My Favorite Bit: Cat Rambo talks about ALTERED AMERICA

Favorite Bit iconCat Rambo is joining us today with her book Altered America. Here’s the publisher’s description:

Steampunk fans will rejoice in the appearance of Altered America: Steampunk Stories, collecting Nebula and World Fantasy Award-nominated author Cat Rambo’s steampunk fantasies, including “Clockwork Fairies,” “Snakes on a A Train,” and “Her Windowed Eyes, Her Chambered Heart,” into a single book. Rambo’s wry humor, precise and evocative descriptions, and ability to create a world with a few deft touches are showcased in these ten tales.

Rambo has a gift for immersing her reader into a vivid universe full of adventure, sensuality, wit, and poignant observation. -Jody Lynn Nye

“Cat Rambo is endlessly innovative, ingenious, and just plain entertaining. Read her stories.” -Kevin J. Anderson, New York Times bestselling author of The Dark Between the Stars.

Highly recommended for anyone who enjoyed “The Wild, Wild West” and other steampunk stories. -Galaxy’s Edge Magazine

“A sparkling collection from one of the brightest talents in the field.” -Ursula Vernon

“Each one of Cat Rambo’s steampunk stories stands solidly on its own, but as a collection, these stories click together like cogs to depict a complicated, curious alternate Earth filled with magic, technology, and mayhem.” -Beth Cato, author of The Clockwork Dagger

Includes “Clockwork Fairies,” “Rare Pears and Greengages,” “Laurel Finch, Laurel Finch, Where Do You Wander?”, Darrell Award nominated “Memphis BBQ,” “Rappacini’s Crow,” “Her Windowed Eyes, Her Chambered Heart,” “Snakes On a Train,” “Web of Blood and Iron,” “Ticktock Girl” and “Seven Clockwork Angels.”

What’s Cat’s favorite bit?

Altered America cover

CAT RAMBO

My favorite thing about Altered America is that it let me go back to one of those places of wonder that we inhabit as children, which was the television show Wild Wild West, starring Robert Conrad as James T. West and Ross Martin as his sidekick, Artemus Gordon. Set in the frontier era, the show featured the two special agents serving President Grant by traveling around troubleshooting a variety of issues, including Dr. Miguelito Loveless, a genius dwarf given to constructing all manner of diabolical devices.

I was a solitary child, but I had plenty of imaginary playmates. West and Gordon often accompanied me in my explorations of the neighborhood; while I appreciated West, Gordon seemed the more approachable to me, and we had a number of conversations, though I cannot remember much of the content. Artemus West, the mechanical Pinkerton agent who appears in several of these stories (as well as at least one forthcoming one), is my tribute to those companions. I miss you guys.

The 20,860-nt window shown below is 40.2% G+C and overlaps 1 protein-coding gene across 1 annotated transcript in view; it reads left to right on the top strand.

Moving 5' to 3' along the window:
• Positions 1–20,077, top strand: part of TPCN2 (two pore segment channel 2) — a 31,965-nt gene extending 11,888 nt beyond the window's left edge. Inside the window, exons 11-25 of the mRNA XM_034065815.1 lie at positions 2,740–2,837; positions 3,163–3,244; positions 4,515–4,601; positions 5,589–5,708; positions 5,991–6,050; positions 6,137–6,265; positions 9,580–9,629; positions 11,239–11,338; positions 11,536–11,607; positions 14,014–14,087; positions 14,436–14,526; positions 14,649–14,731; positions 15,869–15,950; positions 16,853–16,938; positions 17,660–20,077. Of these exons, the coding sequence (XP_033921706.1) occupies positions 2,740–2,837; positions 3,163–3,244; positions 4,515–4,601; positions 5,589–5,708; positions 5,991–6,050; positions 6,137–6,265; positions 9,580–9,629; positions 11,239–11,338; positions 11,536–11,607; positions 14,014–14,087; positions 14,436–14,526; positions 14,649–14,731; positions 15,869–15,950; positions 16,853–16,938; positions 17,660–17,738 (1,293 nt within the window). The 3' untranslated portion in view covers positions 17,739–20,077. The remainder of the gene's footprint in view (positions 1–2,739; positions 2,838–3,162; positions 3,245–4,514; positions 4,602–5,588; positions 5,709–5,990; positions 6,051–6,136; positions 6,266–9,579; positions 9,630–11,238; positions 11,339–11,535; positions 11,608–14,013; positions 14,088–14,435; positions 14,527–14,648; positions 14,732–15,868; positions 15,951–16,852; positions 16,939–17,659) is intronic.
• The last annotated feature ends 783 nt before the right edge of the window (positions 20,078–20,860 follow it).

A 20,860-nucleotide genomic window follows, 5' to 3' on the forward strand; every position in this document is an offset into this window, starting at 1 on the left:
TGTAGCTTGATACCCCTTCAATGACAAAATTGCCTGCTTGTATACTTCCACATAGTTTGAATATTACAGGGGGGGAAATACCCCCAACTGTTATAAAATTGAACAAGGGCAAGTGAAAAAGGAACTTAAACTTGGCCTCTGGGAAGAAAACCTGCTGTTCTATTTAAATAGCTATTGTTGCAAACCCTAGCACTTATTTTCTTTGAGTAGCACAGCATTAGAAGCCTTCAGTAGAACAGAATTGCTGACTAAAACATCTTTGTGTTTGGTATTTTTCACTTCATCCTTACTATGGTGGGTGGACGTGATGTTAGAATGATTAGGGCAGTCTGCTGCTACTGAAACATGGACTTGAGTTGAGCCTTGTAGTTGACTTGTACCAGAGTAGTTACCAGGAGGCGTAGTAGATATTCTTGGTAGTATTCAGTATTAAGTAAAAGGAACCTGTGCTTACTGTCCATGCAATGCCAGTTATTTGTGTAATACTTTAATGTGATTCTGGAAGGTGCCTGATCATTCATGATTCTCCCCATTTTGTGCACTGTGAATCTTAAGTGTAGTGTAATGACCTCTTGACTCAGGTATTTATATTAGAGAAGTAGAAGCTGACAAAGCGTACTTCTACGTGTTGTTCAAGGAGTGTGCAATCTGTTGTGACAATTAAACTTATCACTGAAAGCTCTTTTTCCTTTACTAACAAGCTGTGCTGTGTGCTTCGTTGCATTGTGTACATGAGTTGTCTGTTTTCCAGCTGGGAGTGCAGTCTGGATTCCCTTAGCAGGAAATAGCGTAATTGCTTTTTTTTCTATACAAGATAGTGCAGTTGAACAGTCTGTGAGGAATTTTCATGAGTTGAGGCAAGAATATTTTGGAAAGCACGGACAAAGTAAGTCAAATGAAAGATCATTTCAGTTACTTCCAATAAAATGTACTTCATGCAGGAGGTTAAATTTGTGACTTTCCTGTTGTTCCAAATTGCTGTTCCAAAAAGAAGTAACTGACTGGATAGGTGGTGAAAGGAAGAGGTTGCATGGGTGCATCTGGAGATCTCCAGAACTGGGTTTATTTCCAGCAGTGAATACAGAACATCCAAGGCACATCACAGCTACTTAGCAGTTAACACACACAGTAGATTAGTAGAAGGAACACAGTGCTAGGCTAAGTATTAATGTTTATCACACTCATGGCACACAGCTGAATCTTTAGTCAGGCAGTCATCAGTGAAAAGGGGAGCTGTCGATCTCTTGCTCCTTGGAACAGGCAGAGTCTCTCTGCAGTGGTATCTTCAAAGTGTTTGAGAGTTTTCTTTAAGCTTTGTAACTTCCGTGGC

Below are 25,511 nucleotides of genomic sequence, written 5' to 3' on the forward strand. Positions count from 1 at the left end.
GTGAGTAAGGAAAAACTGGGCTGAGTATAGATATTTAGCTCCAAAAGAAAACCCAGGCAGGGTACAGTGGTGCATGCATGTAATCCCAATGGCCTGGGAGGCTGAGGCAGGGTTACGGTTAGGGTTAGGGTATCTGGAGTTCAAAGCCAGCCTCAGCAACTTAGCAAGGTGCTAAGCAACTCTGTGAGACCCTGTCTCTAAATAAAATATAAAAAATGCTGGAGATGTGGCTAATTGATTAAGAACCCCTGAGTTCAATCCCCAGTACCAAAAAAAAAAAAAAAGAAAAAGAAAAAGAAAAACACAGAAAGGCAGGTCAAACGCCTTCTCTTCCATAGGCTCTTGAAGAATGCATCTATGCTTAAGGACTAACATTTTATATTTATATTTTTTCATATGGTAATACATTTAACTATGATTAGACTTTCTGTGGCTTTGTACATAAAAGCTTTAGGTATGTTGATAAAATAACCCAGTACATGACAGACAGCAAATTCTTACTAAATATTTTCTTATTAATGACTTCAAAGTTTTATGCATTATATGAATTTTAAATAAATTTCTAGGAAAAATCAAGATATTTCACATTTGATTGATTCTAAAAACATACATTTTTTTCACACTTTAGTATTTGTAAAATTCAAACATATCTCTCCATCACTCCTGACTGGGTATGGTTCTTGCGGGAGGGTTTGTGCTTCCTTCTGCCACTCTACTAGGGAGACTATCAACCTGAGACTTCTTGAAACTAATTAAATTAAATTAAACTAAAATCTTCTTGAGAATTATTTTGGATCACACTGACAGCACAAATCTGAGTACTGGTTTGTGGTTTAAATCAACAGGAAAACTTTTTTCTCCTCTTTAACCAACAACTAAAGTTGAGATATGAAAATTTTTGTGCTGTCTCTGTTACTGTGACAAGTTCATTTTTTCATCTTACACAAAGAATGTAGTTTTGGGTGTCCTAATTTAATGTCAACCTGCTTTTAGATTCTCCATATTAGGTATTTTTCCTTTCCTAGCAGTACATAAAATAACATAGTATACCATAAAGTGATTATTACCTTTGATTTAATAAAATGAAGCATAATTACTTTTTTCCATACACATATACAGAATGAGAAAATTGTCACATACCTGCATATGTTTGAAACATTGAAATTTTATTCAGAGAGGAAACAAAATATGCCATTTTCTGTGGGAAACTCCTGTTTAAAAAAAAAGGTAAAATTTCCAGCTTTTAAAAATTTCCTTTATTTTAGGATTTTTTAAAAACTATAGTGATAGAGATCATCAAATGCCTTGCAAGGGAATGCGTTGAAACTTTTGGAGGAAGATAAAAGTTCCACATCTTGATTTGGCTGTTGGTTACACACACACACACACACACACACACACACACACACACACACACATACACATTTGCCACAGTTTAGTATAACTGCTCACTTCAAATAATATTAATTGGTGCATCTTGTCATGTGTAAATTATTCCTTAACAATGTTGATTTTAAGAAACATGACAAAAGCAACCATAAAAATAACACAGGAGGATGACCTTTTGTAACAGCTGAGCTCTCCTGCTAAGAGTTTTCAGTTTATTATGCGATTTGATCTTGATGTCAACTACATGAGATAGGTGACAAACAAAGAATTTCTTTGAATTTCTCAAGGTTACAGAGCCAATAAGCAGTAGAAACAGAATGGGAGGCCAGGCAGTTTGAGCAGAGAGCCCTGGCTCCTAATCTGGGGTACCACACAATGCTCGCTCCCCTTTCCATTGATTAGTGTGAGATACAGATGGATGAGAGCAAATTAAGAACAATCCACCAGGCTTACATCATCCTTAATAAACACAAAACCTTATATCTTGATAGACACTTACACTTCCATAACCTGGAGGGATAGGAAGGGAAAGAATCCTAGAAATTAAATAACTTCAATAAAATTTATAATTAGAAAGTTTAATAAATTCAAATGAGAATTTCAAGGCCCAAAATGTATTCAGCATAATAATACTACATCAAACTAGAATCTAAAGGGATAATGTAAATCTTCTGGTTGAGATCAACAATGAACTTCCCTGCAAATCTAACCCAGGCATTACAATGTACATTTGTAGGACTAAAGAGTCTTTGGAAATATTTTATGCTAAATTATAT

I loved the texture of the show, the brassy glitter and touches of Art Nouveau, and the world they inhabited, which managed to also be the West that I knew from visits to my cattle-raising grandparents in Kansas. The show was steampunk before anyone knew what steampunk was, and decades later when I encountered the label, I knew instantly that it was a familiar landscape.

There’s a combination of machinery and magic in steampunk that fascinates me, that reminds me of those days of early reading when anything was quite possible because you hadn’t learned yet how many impossibilities the world presents. Why shouldn’t clockwork people think or guns shoot purple sparks and fire that turn you into animals? It’s a more malleable, interesting world than this one seems at times.

And it’s an era of exploration, of new doors constantly opening, and in steampunk those doors can lead in so many directions and collide with so many sub genres, opening onto the roiling depths of Lovecraftian horror or wandering into a beautifully ornate version of space. The stories in Altered America often differ from each other in flavor, whether it’s the fairytale tinged retelling of Sleeping Beauty or the more eerie realism of “Her Windowed Eyes, Her Chambered Heart,” but they’ve all got the crunch of gears and cogs down among the base notes.

“Her Windowed Eyes” is a return to one of the episodes that has stuck with me all my life, “The Night of the Living House,” in which West and Gordon track a fugitive to his ancestral home, which is haunted by the ghost of his mother. There’s a moment where every window in the room slams shut, refusing to let them out, that was — and remains — one of the scariest moments I’ve ever seen on film, and so when I wanted to work with a steampunk piece, that story was my inspiration — although I like to think what emerged is very different from the television episode.

I’ll leave it to you to judge.

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BIO:

Cat Rambo lives and writes primarily in the state of Washington, with occasional peregrinations elsewhere. A prolific short story writer, she has had work published in such places as Asimov’s, Clarkesworld Magazine, Weird Tales, and Tor.com. Her first novel, Beasts of Tabat, appeared in early 2015 from Wordfire Press and will be followed by its sequel, Hearts of Tabat, in late 2016. Also appearing this fall is Neither Here Nor There, Rambo’s fourth story collection.

Award nominations have included the Nebula and World Fantasy Awards, the latter for Rambo’s editorial work with Fantasy Magazine. She is a frequent volunteer with the Science Fiction and Fantasy Writers of America (SFWA) and is currently its President. She teaches a series of online writing classes, details of which can be found at her website. Her most recent nonfiction work is Ad Astra: the SFWA 50th Anniversary Cookbook, co-edited with Fran Wilde.

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